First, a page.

Whether you're a freelance musician or you've just started teaching private music lessons, taxes still need to be paid on your profits.

How do I pay tax as a self-employed musician?

  • You need to tell your local tax and social security offices that you are in business by registering as self-employed - failure to do so incurs a penalty, based on the contributions missed and the reasons for registering late
  • You need to report all your income to the tax office each year and, once you have registered, HMRC will send you an annual tax return
  • For the first tax year in which you become self-employed, you will not usually have to pay the tax due on profits until 31 January following the end of that year
  • Subsequently, you will then normally pay your tax in two instalments, on 31 January and 31 July of each year.

Paying Class 2 national insurance contributions as a self-employed person is now done under self-assessment, but you might need to accelerate payments to claim some benefits - maternity allowance, for example. For 2023 to 2024, the Class 2 rate is £3.45 per week.

Can I claim self-employed musician tax deductions?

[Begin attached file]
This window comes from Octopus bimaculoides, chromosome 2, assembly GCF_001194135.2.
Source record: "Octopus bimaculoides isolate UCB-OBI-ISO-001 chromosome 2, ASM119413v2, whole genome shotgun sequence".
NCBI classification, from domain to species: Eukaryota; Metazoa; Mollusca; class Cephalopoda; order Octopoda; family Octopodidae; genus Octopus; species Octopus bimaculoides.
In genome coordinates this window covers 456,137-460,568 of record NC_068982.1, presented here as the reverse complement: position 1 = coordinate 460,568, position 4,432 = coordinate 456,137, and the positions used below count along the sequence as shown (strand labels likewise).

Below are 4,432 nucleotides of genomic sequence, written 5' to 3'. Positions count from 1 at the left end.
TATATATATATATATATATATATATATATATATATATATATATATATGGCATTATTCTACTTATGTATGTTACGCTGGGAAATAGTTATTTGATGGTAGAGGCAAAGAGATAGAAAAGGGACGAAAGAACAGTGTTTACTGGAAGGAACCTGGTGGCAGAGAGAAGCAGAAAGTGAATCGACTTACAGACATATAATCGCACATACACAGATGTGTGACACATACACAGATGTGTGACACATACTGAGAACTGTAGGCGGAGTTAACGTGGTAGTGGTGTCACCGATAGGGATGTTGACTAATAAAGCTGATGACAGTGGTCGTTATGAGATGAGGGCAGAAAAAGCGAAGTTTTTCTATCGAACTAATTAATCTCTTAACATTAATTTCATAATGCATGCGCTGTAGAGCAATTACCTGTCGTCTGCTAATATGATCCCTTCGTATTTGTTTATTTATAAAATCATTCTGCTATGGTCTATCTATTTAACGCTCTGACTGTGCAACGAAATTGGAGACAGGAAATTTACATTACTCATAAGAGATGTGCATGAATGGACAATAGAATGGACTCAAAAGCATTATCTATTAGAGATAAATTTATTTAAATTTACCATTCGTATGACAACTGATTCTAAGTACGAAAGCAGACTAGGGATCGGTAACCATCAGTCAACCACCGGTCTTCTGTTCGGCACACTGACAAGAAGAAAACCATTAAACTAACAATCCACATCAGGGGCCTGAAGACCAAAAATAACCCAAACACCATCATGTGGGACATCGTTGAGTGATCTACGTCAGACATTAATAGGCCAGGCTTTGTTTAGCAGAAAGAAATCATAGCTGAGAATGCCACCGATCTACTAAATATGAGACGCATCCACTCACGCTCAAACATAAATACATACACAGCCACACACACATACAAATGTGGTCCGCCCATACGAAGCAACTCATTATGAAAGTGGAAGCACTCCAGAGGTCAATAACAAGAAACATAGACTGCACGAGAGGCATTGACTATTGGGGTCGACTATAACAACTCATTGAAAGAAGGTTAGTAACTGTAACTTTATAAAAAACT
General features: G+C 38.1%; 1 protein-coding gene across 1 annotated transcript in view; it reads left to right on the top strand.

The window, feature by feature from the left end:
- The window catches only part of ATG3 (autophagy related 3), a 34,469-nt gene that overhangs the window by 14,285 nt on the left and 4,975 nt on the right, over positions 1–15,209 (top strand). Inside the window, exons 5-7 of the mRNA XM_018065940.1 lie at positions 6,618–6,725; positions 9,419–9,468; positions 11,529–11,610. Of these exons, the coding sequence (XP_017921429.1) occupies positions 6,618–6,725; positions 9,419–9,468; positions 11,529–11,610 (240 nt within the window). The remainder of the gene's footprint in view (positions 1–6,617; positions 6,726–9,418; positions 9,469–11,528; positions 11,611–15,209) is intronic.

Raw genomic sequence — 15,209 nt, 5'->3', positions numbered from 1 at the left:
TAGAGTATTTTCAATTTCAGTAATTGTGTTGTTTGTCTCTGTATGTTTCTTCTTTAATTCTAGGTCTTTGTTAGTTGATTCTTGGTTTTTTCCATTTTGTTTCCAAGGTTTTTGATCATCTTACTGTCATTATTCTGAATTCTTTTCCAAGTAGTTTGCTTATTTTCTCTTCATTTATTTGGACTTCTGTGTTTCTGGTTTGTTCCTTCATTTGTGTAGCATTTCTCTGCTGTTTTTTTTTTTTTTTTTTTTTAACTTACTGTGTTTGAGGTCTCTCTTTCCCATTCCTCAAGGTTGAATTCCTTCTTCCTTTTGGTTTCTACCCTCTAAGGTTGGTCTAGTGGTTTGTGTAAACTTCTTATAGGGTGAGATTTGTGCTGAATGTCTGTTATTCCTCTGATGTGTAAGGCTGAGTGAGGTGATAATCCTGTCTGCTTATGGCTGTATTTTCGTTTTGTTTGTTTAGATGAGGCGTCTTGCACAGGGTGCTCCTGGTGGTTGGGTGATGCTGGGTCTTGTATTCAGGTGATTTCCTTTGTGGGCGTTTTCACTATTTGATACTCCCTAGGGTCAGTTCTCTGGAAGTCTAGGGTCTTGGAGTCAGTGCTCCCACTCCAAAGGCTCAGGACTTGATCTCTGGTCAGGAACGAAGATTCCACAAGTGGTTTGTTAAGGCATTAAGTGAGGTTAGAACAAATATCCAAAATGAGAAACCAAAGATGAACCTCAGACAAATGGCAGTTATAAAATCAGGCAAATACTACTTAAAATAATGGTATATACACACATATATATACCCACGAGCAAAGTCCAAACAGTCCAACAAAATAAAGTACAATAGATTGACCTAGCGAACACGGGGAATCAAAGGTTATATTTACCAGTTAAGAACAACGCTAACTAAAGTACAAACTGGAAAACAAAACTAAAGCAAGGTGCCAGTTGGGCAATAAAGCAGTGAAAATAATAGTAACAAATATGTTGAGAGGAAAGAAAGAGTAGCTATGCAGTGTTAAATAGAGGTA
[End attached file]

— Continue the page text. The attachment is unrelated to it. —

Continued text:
For the 2023/2024 tax year, a small earnings exemption can be granted to self-employed musicians who have an income below the Small Profits Threshold of £6,725. However, you may wish to continue making contributions to preserve state benefit entitlements.

You will pay zero income on your profits as a self-employed musician if you earn less than £12,570 in a single tax year.

And if you have gaps in your record, you might choose to pay voluntary National Insurance, which can cover contributions for the previous two years.

You can find more information about self-employment from HMRC.

Does HMRC collect freelance musician taxes?

If you started performing as a hobby musician in the UK but you are now earning on a freelance basis, you may need to declare yourself as self-employed to HMRC.

As soon as you start to make any money from your musical endeavours, you should start keeping a record of all income and expenses. Once you generate over £1,000 per year, you need to declare your income to HMRC.

Can musicians claim instruments back on tax?

Your tax bill will be lower if you accurately declare all your expenses, meaning that it is just as important to record your outgoings as it is your income. If you are self-employed, the money you spend toward your business is not classed as profit and therefore is not taxable.

However, there are a few unique musician tax deductions about which you should know.

For this reason, you should familiarise yourself with an exhaustive list of items that musicians can write off before you submit your tax return to HMRC. These include but are not limited to:

  • Instrument insurance and repairs
  • Cleaning materials for your instruments
  • Interest paid on a loan to purchase an item for your business
  • Advertising costs
  • Hire costs for rehearsal rooms and studios